• Fully autonomous weapons, also known as "killer robots," would be able to select and engage targets without human intervention. Precursors to these weapons, such as armed drones, are being developed and deployed by nations including China, Israel, South Korea, Russia, the United Kingdom and the United States. It is questionable that fully autonomous weapons would be capable of meeting international humanitarian law standards, including the rules of distinction, proportionality, and military necessity, while they would threaten the fundamental right to life and principle of human dignity. Human Rights Watch calls for a preemptive ban on the development, production, and use of fully autonomous weapons.

    Human Rights Watch is a founding member and serves as global coordinator of the Campaign to Stop Killer Robots.

  • The United Kingdom’s Taranis combat aircraft, whose prototype was unveiled in 2010, is designed to strike distant targets, “even in another continent.” While the Ministry of Defence has stated that humans will remain in the loop, the Taranis exemplifies the move toward increased autonomy.

    Governments should pre-emptively ban fully autonomous weapons because of the danger they pose to civilians in armed conflict.



  • Sep 13, 2014
    The Iraqi government should promptly investigate an airstrike that hit a school housing displaced people near Tikrit on September 1, 2014. The attack killed at least 31 civilians, including 24 children, and wounded 41 others. According to three survivors, no fighters from the armed group Islamic State or other military objects were in or around the school at the time.
  • Sep 11, 2014
    Three Israeli attacks that damaged Gaza schools housing displaced people caused numerous civilian casualties in violation of the laws of war.
  • Sep 5, 2014
    Four years have now passed since the Convention on Cluster Munitions entered into force in August 2010 and we are encouraged by the impressive overall compliance witnessed to date.
  • Sep 3, 2014
    Countries around the world should enact strong laws to implement the treaty banning cluster munitions, Human Rights Watch said in a report released today at an international meeting of nations party to the treaty.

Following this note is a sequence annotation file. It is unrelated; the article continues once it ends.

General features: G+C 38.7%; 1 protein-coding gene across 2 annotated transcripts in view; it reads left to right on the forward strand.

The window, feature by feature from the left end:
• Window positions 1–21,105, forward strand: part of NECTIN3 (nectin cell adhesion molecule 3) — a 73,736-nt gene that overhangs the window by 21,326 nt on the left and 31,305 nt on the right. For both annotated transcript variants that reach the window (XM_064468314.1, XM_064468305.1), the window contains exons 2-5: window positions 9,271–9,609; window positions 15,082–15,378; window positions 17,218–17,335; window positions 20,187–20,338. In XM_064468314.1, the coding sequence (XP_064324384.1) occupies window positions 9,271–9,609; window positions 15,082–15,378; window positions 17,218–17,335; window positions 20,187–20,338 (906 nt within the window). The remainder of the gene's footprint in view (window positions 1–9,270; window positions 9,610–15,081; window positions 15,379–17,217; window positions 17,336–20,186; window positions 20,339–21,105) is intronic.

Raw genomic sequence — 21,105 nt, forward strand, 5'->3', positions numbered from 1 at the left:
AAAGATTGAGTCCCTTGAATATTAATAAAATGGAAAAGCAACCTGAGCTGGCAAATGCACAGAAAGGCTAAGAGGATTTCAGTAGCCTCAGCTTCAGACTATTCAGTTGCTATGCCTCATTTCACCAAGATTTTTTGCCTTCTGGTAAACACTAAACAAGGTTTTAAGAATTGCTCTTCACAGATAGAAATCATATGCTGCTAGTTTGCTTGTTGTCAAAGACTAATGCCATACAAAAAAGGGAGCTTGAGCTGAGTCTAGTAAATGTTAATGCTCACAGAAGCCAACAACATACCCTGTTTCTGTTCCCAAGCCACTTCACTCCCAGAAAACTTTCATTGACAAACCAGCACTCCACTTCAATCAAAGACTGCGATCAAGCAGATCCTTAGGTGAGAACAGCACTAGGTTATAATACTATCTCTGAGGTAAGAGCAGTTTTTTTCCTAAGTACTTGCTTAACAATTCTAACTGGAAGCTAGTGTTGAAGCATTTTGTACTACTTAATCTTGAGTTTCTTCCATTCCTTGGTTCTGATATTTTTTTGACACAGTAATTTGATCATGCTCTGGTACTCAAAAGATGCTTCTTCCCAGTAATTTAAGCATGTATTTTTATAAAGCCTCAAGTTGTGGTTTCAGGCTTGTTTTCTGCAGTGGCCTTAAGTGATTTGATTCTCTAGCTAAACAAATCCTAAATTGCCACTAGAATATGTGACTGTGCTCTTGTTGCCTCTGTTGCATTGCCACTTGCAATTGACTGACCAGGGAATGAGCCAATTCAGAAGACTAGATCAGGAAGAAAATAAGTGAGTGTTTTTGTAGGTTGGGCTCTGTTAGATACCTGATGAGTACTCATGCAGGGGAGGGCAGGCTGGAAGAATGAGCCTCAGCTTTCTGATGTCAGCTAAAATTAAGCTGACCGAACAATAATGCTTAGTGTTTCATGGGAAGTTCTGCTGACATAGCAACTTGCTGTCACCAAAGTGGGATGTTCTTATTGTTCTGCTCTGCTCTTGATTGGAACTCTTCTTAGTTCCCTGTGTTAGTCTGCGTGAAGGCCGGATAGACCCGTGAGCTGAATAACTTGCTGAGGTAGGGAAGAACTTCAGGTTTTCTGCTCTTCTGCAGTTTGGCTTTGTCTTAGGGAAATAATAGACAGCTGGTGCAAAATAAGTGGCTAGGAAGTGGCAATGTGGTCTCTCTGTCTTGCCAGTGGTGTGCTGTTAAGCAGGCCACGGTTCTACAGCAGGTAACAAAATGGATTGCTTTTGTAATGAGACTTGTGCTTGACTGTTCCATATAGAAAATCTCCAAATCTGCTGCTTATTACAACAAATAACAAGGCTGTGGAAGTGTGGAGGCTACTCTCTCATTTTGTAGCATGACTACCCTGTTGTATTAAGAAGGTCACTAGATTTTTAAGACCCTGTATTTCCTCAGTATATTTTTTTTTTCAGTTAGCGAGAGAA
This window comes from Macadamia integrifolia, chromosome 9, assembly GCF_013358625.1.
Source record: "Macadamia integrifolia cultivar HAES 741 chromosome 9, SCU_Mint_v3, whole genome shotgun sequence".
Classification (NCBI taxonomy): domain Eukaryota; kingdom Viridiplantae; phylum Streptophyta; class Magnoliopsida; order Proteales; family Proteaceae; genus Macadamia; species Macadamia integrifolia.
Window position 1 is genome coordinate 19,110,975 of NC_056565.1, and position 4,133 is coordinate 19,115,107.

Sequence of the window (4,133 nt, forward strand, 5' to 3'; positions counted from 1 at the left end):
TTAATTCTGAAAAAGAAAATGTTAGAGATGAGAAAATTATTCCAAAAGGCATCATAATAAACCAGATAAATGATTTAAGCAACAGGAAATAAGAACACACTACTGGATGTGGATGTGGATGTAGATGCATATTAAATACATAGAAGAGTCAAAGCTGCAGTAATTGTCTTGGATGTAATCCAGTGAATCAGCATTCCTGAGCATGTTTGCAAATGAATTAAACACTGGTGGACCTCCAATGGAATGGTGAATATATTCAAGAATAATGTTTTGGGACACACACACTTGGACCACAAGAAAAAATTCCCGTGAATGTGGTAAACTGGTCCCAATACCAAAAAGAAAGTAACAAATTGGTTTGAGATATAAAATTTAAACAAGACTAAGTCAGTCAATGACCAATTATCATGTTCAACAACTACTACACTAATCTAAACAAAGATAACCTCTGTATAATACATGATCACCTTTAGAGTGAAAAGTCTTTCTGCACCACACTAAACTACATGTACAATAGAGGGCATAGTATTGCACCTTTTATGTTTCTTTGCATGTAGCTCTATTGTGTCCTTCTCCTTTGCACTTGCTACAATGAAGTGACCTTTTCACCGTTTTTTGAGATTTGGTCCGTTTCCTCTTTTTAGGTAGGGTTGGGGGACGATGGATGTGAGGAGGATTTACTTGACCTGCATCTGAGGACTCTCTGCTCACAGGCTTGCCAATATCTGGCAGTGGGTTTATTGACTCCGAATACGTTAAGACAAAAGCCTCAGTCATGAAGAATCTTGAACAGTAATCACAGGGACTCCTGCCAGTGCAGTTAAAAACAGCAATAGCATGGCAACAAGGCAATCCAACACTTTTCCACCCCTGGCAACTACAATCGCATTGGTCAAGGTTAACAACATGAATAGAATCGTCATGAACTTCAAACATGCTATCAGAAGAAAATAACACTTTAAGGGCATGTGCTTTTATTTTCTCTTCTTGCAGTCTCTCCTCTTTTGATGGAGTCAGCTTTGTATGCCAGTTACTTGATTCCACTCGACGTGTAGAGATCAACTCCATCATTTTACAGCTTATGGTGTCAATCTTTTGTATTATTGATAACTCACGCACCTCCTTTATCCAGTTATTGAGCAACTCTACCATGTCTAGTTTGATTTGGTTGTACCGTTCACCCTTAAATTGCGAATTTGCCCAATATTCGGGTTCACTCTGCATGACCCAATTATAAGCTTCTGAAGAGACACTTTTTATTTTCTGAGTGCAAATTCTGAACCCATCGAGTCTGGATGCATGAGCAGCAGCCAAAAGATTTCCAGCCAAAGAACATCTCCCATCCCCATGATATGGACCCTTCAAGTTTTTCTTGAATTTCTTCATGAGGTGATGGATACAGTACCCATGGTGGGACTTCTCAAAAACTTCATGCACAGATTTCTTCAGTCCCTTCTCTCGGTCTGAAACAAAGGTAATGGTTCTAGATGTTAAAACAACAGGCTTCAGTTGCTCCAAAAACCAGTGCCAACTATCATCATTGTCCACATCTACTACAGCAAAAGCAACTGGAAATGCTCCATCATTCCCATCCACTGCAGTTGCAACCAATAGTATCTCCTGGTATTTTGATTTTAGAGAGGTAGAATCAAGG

• Sep 2, 2014
    Let us begin by congratulating Belize and the Republic of Congo for becoming the two most recent States Parties. What a great way to start our Meeting! And let us say how pleased we are to be here in San Jose, especially because of the vital leadership role that Costa Rica has played since the beginning of the Oslo Process and throughout the life of the Convention.
  • Sep 1, 2014
    Unlawful government and insurgent attacks in and around Luhansk are contributing to rising civilian casualties. According to a morgue doctor in Luhansk, explosive weapons have killed more than 300 civilians in the city since May.
  • Sep 1, 2014
    Credible evidence has emerged that Islamic State forces used ground-fired cluster munitions in at least one location in northern Syria in recent weeks, Human Rights Watch said today. The use of cluster munitions by non-state actors such as the Islamic State shows the urgent need for Syria and all nations that have not yet done so to join the ban on cluster munitions and destroy their stockpiles.
  • Aug 24, 2014
    Oman joined the international treaty banning antipersonnel landmines on August 20, 2014, Human Rights Watch said today. It is the 8th Arab country and 162nd country worldwide to join. The move should encourage the remaining 11 countries in the Middle East and North Africa to join the Mine Ban Treaty and respect its provisions.
  • Aug 21, 2014
    This month marks 100 years since the beginning of World War One. For many working to advance humanitarian disarmament, it is a time to reflect on the changing nature of warfare over the past century and consider whether the dire situation faced by civilian victims of warfare is likely to get any better in the future. How will civilians be affected by the introduction of increasingly autonomous military technologies that place human soldiers ever further away from the field of operation and perhaps one day remove them altogether?
  • Aug 21, 2014
    Justice remains elusive for the victims of the chemical weapons attacks on Ghouta, near Damascus, which killed hundreds of people, Human Rights Watch said today, on the anniversary of the August 21, 2013 attacks.